Foisted Technology: A Silly Waste, Bad Pedagogy Too

What follows is a response by Alan November to a comment left for Gary Stager at Tech Learning regarding a post Gary wrote about White Boards and how we don't really need them.

Alan November, a seasoned educator himself, says White Boards are awesome because he once saw a Harvard professor use one well.

The following is most of the comment, but not all of it....(go to the link about Gary's post)
I have no reason to doubt that the Harvard Professor you mention is anything but a fabulous teacher. However, the differences between a primary classroom and a Harvard University lecture hall are too numerous to list. I trust that his students also get to DO physics, not just watch it.

Would you not agree that our scarce resources and attention would be better invested in empowering learners, rather than delivering content and testing recall?

Does it concern you how notions of interaction and engagement have been cheapened by for-profit corporations?

Have you seen the ridiculous IWB demos and claims made by the vendors? Surely, you have seen the terrible curricular materials purchased from the white board companies when administrators panic because teachers aren't using the white boards they never asked for? The arrogance of the IWB companies is only rivaled by their profits and ignorance about how learning occurs.

Of course I appreciate how good disadvantaged students feel beating the AP exam. That hardly justifies either the AP test, course or IWB purchase without questioning their moral value or educational efficacy. This is especially true when some of the wealthiest schools and districts are abandoning the AP because of how it narrows educational opportunity and furthers the descent into endless test preparation.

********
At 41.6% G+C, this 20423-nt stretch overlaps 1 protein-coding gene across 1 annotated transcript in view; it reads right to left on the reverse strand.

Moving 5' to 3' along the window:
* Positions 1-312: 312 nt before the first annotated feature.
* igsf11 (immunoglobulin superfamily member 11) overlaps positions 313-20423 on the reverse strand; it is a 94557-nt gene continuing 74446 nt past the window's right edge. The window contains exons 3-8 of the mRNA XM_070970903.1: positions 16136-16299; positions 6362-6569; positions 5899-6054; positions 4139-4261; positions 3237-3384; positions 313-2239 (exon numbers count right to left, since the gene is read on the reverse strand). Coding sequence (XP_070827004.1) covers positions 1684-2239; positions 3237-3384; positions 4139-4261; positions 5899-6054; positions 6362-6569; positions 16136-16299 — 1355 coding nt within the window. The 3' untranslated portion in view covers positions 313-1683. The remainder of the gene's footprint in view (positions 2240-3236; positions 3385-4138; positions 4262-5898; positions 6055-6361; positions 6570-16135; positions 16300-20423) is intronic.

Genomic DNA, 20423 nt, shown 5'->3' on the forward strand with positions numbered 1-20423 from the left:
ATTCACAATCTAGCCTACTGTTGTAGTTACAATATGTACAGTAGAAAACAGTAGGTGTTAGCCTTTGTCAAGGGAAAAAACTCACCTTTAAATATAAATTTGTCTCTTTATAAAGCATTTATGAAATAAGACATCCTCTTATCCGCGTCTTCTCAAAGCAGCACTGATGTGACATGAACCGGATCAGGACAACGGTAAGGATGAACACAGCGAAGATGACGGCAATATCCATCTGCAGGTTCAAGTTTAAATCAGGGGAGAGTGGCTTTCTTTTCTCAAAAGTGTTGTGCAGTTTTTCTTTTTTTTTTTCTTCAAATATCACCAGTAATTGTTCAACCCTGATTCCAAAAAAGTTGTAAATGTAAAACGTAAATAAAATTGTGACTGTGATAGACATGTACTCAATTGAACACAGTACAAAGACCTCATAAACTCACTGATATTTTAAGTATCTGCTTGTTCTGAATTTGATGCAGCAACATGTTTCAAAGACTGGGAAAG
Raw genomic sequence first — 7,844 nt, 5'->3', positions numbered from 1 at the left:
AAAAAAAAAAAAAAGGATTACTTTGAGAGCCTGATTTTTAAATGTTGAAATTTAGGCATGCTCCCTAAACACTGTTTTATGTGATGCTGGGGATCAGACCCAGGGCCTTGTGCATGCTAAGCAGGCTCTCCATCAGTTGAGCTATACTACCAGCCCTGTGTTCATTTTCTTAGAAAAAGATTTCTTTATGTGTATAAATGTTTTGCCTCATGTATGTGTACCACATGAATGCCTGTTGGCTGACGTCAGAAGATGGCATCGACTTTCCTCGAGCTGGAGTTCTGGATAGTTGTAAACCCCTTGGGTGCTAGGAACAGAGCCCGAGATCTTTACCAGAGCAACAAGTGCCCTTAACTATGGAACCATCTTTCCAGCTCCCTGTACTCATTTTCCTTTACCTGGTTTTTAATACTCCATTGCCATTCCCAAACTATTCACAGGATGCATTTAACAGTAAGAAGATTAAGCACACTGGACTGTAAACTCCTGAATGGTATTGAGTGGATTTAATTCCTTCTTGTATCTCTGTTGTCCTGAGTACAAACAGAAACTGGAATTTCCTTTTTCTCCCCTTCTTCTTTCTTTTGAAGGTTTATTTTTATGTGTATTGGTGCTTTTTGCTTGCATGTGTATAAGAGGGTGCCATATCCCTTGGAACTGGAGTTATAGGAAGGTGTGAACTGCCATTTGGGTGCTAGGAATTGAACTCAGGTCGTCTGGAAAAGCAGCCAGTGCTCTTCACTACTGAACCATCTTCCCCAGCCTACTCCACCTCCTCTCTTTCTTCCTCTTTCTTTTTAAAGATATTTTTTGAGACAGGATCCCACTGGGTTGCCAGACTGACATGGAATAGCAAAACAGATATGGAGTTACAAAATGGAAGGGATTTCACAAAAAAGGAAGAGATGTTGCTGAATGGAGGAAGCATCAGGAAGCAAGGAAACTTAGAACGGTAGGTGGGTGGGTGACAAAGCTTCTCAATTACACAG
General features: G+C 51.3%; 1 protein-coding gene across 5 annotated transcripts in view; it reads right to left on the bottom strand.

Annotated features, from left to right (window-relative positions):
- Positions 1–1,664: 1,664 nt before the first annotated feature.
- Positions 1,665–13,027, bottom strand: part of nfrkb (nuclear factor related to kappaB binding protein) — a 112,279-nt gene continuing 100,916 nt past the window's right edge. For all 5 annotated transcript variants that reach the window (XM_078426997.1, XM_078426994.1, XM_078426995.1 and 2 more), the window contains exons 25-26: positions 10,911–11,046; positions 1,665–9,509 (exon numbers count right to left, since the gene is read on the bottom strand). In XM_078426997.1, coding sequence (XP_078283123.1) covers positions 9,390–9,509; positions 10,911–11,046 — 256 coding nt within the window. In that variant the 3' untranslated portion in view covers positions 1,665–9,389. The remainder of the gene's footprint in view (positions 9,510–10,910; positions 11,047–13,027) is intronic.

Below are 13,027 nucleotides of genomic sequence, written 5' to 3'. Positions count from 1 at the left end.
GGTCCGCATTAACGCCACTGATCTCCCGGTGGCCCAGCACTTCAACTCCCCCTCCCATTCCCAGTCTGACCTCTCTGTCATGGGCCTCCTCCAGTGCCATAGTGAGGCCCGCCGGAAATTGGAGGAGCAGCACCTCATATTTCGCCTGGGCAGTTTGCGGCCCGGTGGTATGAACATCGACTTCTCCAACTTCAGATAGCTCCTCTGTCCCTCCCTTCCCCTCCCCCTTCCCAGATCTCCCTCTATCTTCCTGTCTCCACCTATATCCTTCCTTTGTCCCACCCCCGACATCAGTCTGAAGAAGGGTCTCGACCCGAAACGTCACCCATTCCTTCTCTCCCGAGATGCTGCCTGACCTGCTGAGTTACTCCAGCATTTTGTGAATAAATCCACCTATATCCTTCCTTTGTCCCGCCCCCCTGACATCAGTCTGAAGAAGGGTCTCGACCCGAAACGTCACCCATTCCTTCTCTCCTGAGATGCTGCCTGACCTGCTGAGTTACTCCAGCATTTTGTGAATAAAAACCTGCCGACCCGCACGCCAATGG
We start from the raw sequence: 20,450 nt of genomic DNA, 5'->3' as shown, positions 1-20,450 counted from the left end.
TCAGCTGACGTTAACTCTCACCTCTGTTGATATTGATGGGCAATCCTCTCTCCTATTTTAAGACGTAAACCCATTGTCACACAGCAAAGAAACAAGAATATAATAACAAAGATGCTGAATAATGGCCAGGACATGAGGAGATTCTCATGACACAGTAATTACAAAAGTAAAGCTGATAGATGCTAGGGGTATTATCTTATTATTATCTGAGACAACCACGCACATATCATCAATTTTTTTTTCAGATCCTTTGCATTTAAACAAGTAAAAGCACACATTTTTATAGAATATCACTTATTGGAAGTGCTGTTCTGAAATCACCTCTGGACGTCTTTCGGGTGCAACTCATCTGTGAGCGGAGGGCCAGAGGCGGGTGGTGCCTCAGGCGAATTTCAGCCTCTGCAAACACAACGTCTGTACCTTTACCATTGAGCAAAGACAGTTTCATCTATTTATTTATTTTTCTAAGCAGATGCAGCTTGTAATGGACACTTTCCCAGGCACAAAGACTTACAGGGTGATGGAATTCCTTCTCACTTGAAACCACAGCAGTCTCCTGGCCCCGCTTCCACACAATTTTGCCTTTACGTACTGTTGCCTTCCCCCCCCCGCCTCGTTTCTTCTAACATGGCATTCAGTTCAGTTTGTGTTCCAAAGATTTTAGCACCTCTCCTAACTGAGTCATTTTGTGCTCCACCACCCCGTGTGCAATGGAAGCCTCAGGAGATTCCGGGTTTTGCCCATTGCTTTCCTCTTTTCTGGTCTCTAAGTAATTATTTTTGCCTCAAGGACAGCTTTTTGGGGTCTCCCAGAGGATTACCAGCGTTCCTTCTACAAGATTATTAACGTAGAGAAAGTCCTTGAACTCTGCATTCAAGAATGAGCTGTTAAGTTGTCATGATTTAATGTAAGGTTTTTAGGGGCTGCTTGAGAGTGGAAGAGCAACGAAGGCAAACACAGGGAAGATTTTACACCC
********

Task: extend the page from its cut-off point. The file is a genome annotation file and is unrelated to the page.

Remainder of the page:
Alan, I've heard you tell countless audiences how school is irrelevant, must change immediately and even how teachers are in the way of educational progress. Surely, this stance requires one to question the value of Algebra instruction, especially when it comes to making a child with learning challenges endure the subject?

Social interaction hardly requires an interactive white board or game show device especially when the single greatest infraction committed in classrooms is "talking in class." Reinforcing the dominance of the front of the room, at considerable financial expense, hardly makes learning more social. Research and experience teaches us that knowledge construction is more social when every kid has their own personal laptop along with agency over what and how they learn.

I have no doubt that you and your friends can work magic with an IWB. You probably should have one. That hardly justifies their lemming-like adoption by schools.

My work is focused on addressing the the growing power imbalance between adults and children. I prefer to sit next to students and learn with them, rather than deliver content from the front of the room.

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